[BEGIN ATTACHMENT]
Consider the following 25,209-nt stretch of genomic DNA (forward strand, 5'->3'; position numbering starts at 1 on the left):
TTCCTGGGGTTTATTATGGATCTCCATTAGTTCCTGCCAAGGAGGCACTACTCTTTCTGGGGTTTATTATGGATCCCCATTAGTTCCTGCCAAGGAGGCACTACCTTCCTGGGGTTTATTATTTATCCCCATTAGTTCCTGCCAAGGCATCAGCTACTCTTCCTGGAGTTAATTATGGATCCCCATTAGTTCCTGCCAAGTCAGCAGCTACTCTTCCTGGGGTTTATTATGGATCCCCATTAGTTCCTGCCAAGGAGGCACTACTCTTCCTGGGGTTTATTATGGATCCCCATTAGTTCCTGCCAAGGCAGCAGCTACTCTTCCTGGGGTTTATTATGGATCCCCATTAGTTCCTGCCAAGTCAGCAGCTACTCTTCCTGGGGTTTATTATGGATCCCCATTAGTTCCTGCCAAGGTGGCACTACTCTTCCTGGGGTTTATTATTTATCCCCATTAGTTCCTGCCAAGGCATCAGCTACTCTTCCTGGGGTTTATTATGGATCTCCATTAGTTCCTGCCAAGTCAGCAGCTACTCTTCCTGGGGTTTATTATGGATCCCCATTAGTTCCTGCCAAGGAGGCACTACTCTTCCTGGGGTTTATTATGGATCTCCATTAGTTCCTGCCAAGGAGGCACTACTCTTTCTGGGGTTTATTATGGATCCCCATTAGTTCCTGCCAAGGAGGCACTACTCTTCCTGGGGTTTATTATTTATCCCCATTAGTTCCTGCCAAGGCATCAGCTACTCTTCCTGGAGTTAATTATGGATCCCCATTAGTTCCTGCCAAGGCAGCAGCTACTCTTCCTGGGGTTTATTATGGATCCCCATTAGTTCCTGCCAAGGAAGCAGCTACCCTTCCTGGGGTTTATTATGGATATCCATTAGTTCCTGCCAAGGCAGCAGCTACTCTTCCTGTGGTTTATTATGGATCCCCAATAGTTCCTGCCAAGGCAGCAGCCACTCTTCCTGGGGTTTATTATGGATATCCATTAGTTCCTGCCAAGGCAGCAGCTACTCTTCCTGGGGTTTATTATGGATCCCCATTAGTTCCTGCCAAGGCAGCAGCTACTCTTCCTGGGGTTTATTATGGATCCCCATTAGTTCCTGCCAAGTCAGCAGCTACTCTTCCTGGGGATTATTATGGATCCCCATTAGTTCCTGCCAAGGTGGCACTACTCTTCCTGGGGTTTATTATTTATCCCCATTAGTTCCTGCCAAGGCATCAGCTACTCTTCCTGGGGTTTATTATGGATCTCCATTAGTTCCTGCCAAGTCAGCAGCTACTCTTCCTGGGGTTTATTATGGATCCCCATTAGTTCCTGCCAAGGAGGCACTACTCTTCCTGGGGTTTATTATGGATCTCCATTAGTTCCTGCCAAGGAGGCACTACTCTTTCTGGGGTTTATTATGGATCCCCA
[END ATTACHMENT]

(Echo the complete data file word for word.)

Consider the following 25,209-nt stretch of genomic DNA (forward strand, 5'->3'; position numbering starts at 1 on the left):
TTCCTGGGGTTTATTATGGATCTCCATTAGTTCCTGCCAAGGAGGCACTACTCTTTCTGGGGTTTATTATGGATCCCCATTAGTTCCTGCCAAGGAGGCACTACCTTCCTGGGGTTTATTATTTATCCCCATTAGTTCCTGCCAAGGCATCAGCTACTCTTCCTGGAGTTAATTATGGATCCCCATTAGTTCCTGCCAAGTCAGCAGCTACTCTTCCTGGGGTTTATTATGGATCCCCATTAGTTCCTGCCAAGGAGGCACTACTCTTCCTGGGGTTTATTATGGATCCCCATTAGTTCCTGCCAAGGCAGCAGCTACTCTTCCTGGGGTTTATTATGGATCCCCATTAGTTCCTGCCAAGTCAGCAGCTACTCTTCCTGGGGTTTATTATGGATCCCCATTAGTTCCTGCCAAGGTGGCACTACTCTTCCTGGGGTTTATTATTTATCCCCATTAGTTCCTGCCAAGGCATCAGCTACTCTTCCTGGGGTTTATTATGGATCTCCATTAGTTCCTGCCAAGTCAGCAGCTACTCTTCCTGGGGTTTATTATGGATCCCCATTAGTTCCTGCCAAGGAGGCACTACTCTTCCTGGGGTTTATTATGGATCTCCATTAGTTCCTGCCAAGGAGGCACTACTCTTTCTGGGGTTTATTATGGATCCCCATTAGTTCCTGCCAAGGAGGCACTACTCTTCCTGGGGTTTATTATTTATCCCCATTAGTTCCTGCCAAGGCATCAGCTACTCTTCCTGGAGTTAATTATGGATCCCCATTAGTTCCTGCCAAGGCAGCAGCTACTCTTCCTGGGGTTTATTATGGATCCCCATTAGTTCCTGCCAAGGAAGCAGCTACCCTTCCTGGGGTTTATTATGGATATCCATTAGTTCCTGCCAAGGCAGCAGCTACTCTTCCTGTGGTTTATTATGGATCCCCAATAGTTCCTGCCAAGGCAGCAGCCACTCTTCCTGGGGTTTATTATGGATATCCATTAGTTCCTGCCAAGGCAGCAGCTACTCTTCCTGGGGTTTATTATGGATCCCCATTAGTTCCTGCCAAGGCAGCAGCTACTCTTCCTGGGGTTTATTATGGATCCCCATTAGTTCCTGCCAAGTCAGCAGCTACTCTTCCTGGGGATTATTATGGATCCCCATTAGTTCCTGCCAAGGTGGCACTACTCTTCCTGGGGTTTATTATTTATCCCCATTAGTTCCTGCCAAGGCATCAGCTACTCTTCCTGGGGTTTATTATGGATCTCCATTAGTTCCTGCCAAGTCAGCAGCTACTCTTCCTGGGGTTTATTATGGATCCCCATTAGTTCCTGCCAAGGAGGCACTACTCTTCCTGGGGTTTATTATGGATCTCCATTAGTTCCTGCCAAGGAGGCACTACTCTTTCTGGGGTTTATTATGGATCCCCA